by Daniel Mendelsohn
Having read this review of a new edition of Herodotus, I truly regret the bookmark that’s been sitting in book four of my copy since April or so. I have good reasons; comps are quite scary when they’re getting closer, and Micah all of a sudden started going to bed in a quarter of the time, eliminating my sit-in-the-rocking-chair-and-read time. Nonetheless, I know full well that just beyond the Hyperboreans and Scythians, the famous parts of Herodotus start, the battles between Xerxes and the Greeks, yet my bookmark sits there, two hundred fifty pages in, waiting for me to return. I feel awfully ashamed.
The book, as this reviewer notes, is a rambling collection of chapters-long digressions on battlefield engineering, gold mining, the interpretation of prophetic oracles, and long speeches about forms of government, yet because of Herodotus’s skill as a writer, it all seems unified. I’ve even posted on this blog before some passages that struck me humorous. (Too tired to post a hyperlink right now.) And, from the primal sin of Gyges (no invisibility ring in H.’s version) to the overreach of Croesus to the failed desert warfare campaign of the power-hungry Persians against the power-apathetic Ethiopians (Tolkien readers, think of a nation out of which Tom Bombadil might have come), the book as I’ve read it is great fun as well as instructive morally. Mendelsohn ends his review with a look at that moral vision:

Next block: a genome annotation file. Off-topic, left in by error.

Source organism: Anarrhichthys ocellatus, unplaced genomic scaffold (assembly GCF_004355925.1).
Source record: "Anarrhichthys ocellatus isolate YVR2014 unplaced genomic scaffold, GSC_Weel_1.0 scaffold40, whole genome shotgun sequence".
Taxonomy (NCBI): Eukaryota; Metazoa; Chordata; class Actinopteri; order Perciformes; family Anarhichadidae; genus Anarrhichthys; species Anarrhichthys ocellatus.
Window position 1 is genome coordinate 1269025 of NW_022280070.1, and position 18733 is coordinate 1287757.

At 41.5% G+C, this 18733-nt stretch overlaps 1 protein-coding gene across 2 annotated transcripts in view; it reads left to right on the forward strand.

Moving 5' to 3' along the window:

Many commentators ascribe this disaster to the flawed decisions of the son: a man whose bluster competes with, or perhaps covers for, a certain hollowness at the center; a leader who is at once hobbled by personal demons (among which, it seems, is an Oedipal conflict) and given to grandiose gestures, who at best seems incapable of comprehending, and at worst is simply incurious about, how different or foreign his enemy really is. Although he himself is unscathed by the disaster he has wreaked, the fortunes and the reputation of the country he rules are seriously damaged. A great power has stumbled badly, against all expectations.
As he notes throughout, Herodotus’s picture of Xerxes, the tyrant and imbecile who is complex even as he horrifies, is one of the great literary types for autocrats from his own day to ours. No doubt, reading that paragraph, O Reader, you had your own favorite autocrat in mind.
Now I’ve just got to read the actual Herodotus to make sure he’s not making things up. Scythians, here I come!